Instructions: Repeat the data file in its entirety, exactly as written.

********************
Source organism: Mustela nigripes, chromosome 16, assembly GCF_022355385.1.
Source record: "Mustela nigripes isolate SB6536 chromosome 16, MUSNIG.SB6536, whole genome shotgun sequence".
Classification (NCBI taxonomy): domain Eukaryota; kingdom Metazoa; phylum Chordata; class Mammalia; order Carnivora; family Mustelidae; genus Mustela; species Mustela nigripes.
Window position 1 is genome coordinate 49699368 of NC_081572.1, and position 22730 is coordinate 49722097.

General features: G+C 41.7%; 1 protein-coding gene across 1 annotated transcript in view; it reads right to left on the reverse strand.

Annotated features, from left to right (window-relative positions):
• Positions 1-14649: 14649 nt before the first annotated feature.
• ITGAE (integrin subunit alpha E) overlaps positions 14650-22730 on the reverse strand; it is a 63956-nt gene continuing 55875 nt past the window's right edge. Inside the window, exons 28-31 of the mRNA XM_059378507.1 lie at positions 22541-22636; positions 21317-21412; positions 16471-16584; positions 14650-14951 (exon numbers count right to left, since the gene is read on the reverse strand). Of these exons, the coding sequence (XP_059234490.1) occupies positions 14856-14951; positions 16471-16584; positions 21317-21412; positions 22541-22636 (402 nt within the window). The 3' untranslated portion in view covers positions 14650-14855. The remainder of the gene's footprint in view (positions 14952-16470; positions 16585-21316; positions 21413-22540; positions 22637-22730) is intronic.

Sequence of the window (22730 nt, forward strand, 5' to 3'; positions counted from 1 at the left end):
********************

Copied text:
Source organism: Mustela nigripes, chromosome 16, assembly GCF_022355385.1.
Source record: "Mustela nigripes isolate SB6536 chromosome 16, MUSNIG.SB6536, whole genome shotgun sequence".
Classification (NCBI taxonomy): domain Eukaryota; kingdom Metazoa; phylum Chordata; class Mammalia; order Carnivora; family Mustelidae; genus Mustela; species Mustela nigripes.
Window position 1 is genome coordinate 49699368 of NC_081572.1, and position 22730 is coordinate 49722097.

General features: G+C 41.7%; 1 protein-coding gene across 1 annotated transcript in view; it reads right to left on the reverse strand.

Annotated features, from left to right (window-relative positions):
• Positions 1-14649: 14649 nt before the first annotated feature.
• ITGAE (integrin subunit alpha E) overlaps positions 14650-22730 on the reverse strand; it is a 63956-nt gene continuing 55875 nt past the window's right edge. Inside the window, exons 28-31 of the mRNA XM_059378507.1 lie at positions 22541-22636; positions 21317-21412; positions 16471-16584; positions 14650-14951 (exon numbers count right to left, since the gene is read on the reverse strand). Of these exons, the coding sequence (XP_059234490.1) occupies positions 14856-14951; positions 16471-16584; positions 21317-21412; positions 22541-22636 (402 nt within the window). The 3' untranslated portion in view covers positions 14650-14855. The remainder of the gene's footprint in view (positions 14952-16470; positions 16585-21316; positions 21413-22540; positions 22637-22730) is intronic.

Sequence of the window (22730 nt, forward strand, 5' to 3'; positions counted from 1 at the left end):